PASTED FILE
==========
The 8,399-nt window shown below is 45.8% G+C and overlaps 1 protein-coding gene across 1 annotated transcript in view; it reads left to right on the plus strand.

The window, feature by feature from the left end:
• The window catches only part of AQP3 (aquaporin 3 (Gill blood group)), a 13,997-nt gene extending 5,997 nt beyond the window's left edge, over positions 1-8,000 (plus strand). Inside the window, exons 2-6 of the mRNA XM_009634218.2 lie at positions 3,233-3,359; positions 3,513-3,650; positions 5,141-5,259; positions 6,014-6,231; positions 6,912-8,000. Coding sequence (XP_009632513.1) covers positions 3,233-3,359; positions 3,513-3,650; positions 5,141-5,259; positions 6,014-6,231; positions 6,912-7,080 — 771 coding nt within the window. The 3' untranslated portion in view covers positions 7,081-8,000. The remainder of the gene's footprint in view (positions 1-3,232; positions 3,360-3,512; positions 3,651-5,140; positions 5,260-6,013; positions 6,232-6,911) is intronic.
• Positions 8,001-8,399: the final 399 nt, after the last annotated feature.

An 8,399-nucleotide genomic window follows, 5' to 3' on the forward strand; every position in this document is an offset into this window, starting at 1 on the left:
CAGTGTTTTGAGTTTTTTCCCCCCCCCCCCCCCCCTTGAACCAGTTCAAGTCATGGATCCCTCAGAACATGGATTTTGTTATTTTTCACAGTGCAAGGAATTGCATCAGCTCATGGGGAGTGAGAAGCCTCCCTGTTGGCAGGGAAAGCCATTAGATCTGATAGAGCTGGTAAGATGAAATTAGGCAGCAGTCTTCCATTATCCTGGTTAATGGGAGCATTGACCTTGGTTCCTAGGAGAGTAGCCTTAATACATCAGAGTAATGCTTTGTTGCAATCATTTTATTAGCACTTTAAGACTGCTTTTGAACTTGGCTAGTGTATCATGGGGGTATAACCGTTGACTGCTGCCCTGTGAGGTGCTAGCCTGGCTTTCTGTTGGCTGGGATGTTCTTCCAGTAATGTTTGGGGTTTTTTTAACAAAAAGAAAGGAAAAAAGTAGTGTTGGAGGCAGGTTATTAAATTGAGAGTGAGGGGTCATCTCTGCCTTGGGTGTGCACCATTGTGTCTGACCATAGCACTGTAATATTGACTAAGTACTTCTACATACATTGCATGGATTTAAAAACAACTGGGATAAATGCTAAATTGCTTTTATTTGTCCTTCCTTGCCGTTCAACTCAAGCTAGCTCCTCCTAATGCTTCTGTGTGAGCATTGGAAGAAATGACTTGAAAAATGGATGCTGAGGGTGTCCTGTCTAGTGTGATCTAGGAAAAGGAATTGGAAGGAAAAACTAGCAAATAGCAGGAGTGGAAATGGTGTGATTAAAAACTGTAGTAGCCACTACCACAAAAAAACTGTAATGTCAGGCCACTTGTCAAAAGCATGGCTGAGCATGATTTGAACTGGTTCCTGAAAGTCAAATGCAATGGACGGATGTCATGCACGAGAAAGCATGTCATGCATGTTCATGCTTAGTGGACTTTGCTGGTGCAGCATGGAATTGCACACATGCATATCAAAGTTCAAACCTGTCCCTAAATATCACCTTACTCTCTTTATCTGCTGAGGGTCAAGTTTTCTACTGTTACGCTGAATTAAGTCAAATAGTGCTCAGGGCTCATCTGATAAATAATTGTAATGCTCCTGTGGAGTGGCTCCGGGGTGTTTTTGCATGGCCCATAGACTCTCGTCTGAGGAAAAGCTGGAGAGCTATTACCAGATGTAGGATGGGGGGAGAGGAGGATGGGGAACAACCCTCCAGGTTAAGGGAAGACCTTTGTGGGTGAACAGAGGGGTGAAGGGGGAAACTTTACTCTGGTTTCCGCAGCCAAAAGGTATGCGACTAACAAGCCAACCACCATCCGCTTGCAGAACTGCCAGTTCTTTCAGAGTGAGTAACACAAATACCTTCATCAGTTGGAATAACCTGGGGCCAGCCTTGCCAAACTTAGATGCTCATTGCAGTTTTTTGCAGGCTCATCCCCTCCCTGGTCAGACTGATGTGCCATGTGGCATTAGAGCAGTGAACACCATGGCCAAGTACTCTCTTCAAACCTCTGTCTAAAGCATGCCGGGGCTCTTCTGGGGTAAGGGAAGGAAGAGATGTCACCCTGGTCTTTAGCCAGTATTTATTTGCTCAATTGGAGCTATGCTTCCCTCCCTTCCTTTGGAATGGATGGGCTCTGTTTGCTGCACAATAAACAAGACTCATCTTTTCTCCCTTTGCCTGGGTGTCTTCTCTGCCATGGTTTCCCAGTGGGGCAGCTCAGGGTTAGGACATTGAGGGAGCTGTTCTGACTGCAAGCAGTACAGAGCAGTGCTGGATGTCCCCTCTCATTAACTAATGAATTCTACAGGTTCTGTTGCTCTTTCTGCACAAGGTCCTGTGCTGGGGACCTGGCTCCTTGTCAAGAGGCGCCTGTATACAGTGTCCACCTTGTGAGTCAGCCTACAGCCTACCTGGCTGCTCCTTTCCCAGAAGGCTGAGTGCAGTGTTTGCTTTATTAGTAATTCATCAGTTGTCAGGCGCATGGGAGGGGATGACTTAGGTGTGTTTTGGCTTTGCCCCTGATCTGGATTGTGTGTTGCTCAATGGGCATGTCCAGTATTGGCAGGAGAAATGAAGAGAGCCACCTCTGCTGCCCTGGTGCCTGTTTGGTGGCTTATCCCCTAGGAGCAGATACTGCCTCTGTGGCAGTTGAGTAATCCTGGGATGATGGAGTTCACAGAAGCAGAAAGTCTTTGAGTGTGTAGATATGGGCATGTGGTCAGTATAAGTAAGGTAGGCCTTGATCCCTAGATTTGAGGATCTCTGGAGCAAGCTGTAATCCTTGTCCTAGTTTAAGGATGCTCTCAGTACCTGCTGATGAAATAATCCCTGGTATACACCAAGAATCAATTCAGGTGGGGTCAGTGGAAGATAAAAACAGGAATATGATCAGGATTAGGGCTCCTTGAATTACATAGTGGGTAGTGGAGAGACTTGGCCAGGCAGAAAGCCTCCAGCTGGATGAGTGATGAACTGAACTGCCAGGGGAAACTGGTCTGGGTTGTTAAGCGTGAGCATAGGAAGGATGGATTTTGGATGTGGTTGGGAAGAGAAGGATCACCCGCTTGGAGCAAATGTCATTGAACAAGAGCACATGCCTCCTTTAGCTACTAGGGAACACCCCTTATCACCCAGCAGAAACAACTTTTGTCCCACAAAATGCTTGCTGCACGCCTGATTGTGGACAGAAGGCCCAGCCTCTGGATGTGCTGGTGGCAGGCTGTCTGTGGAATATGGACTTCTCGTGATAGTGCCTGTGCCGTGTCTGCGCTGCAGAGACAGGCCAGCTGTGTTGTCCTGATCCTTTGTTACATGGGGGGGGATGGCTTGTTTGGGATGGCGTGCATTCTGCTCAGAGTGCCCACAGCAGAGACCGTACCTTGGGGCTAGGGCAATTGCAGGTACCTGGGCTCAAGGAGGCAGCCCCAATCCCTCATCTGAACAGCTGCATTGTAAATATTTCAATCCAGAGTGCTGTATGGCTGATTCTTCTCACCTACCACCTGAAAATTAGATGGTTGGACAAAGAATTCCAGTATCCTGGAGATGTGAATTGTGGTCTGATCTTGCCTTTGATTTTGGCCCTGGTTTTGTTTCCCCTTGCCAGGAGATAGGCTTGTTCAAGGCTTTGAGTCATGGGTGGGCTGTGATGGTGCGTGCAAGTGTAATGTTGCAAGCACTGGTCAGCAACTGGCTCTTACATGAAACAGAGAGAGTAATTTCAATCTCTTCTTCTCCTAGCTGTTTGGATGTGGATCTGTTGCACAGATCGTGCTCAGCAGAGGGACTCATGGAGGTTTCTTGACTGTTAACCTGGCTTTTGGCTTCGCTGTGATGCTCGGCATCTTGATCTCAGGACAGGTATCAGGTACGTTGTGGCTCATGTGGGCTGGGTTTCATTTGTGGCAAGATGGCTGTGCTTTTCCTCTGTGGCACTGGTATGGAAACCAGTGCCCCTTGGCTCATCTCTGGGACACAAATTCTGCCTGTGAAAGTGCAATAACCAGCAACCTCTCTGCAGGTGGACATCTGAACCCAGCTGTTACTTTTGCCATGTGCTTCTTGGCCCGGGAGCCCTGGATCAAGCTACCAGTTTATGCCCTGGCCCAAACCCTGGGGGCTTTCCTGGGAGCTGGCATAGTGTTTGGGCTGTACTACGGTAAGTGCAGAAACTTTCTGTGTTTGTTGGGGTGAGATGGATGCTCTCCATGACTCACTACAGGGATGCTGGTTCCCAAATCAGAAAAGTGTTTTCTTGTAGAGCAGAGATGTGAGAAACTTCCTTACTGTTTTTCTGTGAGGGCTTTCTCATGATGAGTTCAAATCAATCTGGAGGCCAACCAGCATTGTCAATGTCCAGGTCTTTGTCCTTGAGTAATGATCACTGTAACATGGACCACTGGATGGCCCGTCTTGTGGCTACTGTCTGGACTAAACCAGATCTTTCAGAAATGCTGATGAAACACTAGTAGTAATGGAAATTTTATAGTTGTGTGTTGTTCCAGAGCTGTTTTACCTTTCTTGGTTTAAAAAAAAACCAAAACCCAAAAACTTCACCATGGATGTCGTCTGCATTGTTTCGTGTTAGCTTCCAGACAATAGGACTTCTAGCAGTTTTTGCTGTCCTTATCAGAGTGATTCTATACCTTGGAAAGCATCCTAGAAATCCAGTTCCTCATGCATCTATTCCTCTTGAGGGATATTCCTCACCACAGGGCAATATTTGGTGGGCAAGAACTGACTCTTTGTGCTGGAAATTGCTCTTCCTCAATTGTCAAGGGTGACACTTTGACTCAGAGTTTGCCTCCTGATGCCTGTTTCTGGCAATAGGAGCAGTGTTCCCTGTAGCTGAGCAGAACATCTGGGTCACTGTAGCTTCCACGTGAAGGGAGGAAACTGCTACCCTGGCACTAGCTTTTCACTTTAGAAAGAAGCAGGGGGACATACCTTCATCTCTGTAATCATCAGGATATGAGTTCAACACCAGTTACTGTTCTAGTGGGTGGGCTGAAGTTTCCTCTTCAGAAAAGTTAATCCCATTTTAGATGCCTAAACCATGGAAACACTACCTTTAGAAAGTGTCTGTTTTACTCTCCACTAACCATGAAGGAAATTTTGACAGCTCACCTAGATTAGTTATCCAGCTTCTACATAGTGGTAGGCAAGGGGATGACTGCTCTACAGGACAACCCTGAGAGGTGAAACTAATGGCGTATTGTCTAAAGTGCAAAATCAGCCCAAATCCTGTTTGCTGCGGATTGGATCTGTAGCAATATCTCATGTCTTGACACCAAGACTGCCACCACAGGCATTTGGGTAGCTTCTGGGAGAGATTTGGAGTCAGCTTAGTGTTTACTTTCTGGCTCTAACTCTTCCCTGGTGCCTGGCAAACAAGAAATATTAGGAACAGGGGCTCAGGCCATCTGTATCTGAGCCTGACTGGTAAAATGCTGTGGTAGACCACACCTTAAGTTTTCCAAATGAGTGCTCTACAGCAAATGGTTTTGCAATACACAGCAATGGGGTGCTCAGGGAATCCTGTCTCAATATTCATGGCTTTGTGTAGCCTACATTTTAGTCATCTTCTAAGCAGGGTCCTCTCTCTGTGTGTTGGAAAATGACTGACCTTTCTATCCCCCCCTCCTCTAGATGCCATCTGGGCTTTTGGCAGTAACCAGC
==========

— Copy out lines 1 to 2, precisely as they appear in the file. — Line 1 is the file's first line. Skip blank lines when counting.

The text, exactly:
The 8,399-nt window shown below is 45.8% G+C and overlaps 1 protein-coding gene across 1 annotated transcript in view; it reads left to right on the plus strand.

The window, feature by feature from the left end: